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Implement Google Maps API on PhoneGap Using the Device API

Explore how to use Google Maps API together with PhoneGap to create an interactive map.


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Introduction

In previous articles, I have touched on installing PhoneGap on Windows and Mac OS X, as well as getting jQuery Mobile and PhoneGap working together. In this article we are going to look at how to use Google Maps API together with PhoneGap to create a map that is interactive. Google Maps is a mapping service provided by Google, and allows you to add interesting functionality to your application without too much blood, sweat or tears.

Installing PhoneGap and Geolocation APIs

I'm going to assume you have followed these instructions, or you already have a working version of PhoneGap on your machine. Once you are ready, fire up your command-line interface—Terminal on OS X or CMD on Windows—and navigate to your PhoneGap application, as I have done below. My project is located in my Home/Server/phonegap, and a directory listing shows my PhoneGap application has four directories—merges, platforms, plugins and www. See figure 1:




Figure 1

In the Root directory of the application, as you can see in Figure 1, I am going to tell PhoneGap to install the Accelerometer, Compass and Geolocation PhoneGap plugins using the command line. The commands are:

$ phonegap local plugin add https://git-wip-us.apache.org/repos/asf/cordova-plugin-device-motion.git $ phonegap local plugin add https://git-wip-us.apache.org/repos/asf/cordova-plugin-device-orientation.git $ phonegap local plugin add https://git-wip-us.apache.org/repos/asf/cordova-plugin-geolocation.git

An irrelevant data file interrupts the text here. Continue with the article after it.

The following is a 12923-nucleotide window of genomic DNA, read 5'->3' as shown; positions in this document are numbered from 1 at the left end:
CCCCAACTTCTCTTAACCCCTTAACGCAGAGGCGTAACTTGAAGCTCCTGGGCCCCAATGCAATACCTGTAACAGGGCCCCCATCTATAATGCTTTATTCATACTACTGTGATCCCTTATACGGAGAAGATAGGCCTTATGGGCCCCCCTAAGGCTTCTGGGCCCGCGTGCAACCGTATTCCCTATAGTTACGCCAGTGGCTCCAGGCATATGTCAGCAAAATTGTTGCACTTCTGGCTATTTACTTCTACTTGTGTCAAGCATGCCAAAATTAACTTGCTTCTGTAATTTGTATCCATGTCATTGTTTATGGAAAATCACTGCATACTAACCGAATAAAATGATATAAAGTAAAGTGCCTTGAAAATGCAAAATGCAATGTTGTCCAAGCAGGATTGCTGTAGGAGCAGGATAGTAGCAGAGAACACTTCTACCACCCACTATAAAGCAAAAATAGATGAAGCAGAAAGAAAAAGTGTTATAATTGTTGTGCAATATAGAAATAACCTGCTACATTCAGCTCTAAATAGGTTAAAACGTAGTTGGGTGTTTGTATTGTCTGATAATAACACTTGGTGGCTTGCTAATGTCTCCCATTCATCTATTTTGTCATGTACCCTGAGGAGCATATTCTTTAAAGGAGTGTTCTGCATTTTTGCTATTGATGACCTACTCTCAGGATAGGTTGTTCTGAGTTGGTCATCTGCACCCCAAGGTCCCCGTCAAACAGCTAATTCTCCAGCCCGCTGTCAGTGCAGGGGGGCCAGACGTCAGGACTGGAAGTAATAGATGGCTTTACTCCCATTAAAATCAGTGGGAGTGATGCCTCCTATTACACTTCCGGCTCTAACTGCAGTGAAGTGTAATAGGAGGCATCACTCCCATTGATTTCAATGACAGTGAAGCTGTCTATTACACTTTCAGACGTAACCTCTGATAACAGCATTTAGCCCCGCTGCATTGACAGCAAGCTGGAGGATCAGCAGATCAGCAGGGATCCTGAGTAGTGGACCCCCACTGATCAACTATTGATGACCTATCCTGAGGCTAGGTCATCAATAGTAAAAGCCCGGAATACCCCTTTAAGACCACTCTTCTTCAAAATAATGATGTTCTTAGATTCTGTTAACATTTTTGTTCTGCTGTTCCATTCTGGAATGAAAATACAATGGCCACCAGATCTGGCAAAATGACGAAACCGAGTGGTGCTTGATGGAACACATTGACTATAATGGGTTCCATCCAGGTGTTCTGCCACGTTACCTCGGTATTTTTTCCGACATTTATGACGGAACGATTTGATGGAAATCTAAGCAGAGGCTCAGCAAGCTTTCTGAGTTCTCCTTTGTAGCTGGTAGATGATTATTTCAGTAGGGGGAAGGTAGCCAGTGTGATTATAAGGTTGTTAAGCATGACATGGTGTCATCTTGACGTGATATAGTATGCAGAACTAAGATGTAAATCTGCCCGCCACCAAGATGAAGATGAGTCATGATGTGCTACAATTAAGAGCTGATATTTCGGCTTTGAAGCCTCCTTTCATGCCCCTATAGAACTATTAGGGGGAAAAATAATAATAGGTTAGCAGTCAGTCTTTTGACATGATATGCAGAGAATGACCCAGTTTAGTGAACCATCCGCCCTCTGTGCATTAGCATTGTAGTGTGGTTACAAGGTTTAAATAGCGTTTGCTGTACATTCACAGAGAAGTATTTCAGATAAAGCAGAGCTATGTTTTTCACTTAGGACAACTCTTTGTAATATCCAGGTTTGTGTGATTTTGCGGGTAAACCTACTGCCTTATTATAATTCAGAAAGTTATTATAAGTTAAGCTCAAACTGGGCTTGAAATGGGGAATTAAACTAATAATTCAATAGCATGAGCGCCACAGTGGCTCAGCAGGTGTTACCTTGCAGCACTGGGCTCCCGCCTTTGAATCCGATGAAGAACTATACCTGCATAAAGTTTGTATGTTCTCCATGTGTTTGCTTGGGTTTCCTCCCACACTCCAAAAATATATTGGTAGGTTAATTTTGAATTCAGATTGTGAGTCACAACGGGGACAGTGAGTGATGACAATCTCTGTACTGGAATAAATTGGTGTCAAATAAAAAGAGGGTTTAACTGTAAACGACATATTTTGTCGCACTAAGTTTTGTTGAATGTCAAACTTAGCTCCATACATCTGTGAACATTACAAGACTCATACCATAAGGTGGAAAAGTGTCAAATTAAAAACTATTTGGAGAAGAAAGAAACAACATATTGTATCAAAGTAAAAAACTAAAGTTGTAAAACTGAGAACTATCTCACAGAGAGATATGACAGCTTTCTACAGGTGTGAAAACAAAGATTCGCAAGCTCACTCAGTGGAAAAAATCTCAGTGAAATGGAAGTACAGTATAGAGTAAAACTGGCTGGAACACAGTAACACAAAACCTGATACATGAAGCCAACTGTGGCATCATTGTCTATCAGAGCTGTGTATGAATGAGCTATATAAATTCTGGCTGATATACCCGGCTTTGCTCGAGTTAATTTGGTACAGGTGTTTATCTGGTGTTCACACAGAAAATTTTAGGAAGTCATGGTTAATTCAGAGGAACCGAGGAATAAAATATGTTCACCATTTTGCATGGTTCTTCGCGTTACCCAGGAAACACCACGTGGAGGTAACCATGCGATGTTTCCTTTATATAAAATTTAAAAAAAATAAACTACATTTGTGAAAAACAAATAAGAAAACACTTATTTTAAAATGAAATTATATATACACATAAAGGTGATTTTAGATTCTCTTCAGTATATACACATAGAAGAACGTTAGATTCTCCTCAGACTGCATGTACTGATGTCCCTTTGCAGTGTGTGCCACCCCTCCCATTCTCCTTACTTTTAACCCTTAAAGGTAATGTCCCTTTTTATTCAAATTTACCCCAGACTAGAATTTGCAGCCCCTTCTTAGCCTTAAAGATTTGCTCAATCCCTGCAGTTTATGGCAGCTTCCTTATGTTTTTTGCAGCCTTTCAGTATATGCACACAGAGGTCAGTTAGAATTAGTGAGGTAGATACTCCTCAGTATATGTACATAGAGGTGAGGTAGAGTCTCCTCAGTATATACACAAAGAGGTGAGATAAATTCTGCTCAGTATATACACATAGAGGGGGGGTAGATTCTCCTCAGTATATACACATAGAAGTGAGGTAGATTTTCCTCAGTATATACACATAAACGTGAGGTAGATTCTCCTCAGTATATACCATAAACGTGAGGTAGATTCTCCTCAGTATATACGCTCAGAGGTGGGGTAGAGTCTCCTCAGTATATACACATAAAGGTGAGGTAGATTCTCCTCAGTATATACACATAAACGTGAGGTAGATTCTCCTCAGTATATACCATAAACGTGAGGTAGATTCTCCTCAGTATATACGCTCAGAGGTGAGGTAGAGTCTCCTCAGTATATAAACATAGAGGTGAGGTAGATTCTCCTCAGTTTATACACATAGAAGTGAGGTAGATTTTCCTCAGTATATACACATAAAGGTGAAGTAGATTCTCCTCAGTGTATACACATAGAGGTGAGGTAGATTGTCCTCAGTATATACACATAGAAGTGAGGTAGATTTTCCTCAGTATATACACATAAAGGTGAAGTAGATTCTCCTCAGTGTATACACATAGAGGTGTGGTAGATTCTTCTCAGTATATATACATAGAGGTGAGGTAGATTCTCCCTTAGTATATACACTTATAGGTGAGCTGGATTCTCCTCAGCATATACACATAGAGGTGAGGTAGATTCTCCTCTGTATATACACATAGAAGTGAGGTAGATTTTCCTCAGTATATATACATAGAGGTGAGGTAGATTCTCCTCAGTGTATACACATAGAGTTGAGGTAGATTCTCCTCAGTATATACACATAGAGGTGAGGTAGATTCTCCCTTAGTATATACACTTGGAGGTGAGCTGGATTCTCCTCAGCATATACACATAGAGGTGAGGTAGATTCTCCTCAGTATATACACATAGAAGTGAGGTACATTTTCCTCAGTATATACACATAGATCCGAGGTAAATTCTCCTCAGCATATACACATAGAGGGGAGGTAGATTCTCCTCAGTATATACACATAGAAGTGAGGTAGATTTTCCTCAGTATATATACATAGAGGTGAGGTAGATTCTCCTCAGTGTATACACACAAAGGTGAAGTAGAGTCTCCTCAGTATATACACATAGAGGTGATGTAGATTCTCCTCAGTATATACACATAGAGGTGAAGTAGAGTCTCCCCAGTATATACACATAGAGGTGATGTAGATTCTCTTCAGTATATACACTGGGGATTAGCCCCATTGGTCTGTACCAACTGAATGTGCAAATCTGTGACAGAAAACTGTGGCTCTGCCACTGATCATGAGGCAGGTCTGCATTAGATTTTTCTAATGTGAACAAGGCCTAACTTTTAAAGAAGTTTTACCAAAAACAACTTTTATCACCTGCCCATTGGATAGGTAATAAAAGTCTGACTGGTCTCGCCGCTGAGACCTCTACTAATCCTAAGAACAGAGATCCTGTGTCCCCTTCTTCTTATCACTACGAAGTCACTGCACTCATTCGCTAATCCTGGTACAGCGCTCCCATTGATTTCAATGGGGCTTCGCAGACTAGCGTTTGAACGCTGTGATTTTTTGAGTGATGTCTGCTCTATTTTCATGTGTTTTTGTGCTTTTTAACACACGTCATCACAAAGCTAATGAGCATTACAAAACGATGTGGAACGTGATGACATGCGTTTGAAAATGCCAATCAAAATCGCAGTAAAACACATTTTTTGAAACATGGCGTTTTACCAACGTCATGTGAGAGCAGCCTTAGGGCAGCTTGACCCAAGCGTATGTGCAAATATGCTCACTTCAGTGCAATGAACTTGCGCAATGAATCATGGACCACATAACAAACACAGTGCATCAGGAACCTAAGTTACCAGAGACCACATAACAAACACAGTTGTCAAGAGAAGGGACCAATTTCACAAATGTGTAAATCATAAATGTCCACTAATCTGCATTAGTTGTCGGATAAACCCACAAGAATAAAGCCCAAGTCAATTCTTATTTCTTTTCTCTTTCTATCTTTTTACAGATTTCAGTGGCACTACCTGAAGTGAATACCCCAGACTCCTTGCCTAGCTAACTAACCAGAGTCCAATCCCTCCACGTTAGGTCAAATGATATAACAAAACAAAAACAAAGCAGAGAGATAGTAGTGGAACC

And Figure 2 shows my Terminal console after running these commands.


Figure 2

To confirm that these plugins are installed, we can simply look at our project and see the files. In my IDE, the directory structure is shown in Figure 3. Notice the plugin directory—our Device Motion, Device Orientation and Geolocation APIs are installed there. The Device Motion API detects the device speed, the Device Orientation detects the device Direction, and the Geolocation API plugs into the device GPS and allows us to pass our location to Google Maps API.


Figure 3

Install Google Maps API

The Google Maps API requires you to create an API key to use with your application. This is a security measure, making sure that only your application has access to your API. Head over to https://code.google.com/apis/consoleand login with your Google account. Once there, you'll see a menu option in the left sidebar called APIs & Auth. Click on that, and a submenu will open the APIs button. Make sure that Google Maps API v3 is active, as seen in Figure 4.


Figure 4

Next, click on the Credentials option in the sidebar and then on the red block that says Create New Key. You will see a new popup as shown in Figure 5.


Figure 5

Choose "Browser Key" and continue. The next screen in the popup is shown in Figure 6.


Figure 6

To add an HTTP Referrer, you can add * for now, as you application is not being deployed to a specific URL. This wildcard should be updated later, though, when you go live. Click create, and you will see your new key—see Figure 7.


Figure 7

Remember that API key. Keep it somewhere (of course you can always come back to this page and find it.)


Figure 8

Figure 8 shows our project/www/index.html file. This is the default file structure for a PhoneGap project. When we run this page, we see the screen as shown in Figure 9. This page is just used to show you that PhoneGap has managed to access your device, and is ready to work.


Figure 9